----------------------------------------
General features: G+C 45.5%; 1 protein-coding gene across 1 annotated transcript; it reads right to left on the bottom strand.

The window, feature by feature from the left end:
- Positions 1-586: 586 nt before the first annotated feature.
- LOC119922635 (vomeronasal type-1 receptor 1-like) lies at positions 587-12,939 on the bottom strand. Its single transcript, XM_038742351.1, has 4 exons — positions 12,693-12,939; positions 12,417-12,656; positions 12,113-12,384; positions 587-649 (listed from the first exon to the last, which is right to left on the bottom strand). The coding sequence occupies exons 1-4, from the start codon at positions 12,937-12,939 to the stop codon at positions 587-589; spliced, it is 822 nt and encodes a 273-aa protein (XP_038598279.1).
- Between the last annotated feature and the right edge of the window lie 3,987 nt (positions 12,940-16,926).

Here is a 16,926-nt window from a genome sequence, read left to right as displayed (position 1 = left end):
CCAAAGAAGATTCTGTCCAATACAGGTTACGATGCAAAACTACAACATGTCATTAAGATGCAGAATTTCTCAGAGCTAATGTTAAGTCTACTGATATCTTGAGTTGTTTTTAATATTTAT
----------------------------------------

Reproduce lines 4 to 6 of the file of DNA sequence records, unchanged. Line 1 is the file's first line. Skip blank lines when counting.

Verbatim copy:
- LOC119922635 (vomeronasal type-1 receptor 1-like) lies at positions 587-12,939 on the bottom strand. Its single transcript, XM_038742351.1, has 4 exons — positions 12,693-12,939; positions 12,417-12,656; positions 12,113-12,384; positions 587-649 (listed from the first exon to the last, which is right to left on the bottom strand). The coding sequence occupies exons 1-4, from the start codon at positions 12,937-12,939 to the stop codon at positions 587-589; spliced, it is 822 nt and encodes a 273-aa protein (XP_038598279.1).
- Between the last annotated feature and the right edge of the window lie 3,987 nt (positions 12,940-16,926).

Here is a 16,926-nt window from a genome sequence, read left to right as displayed (position 1 = left end):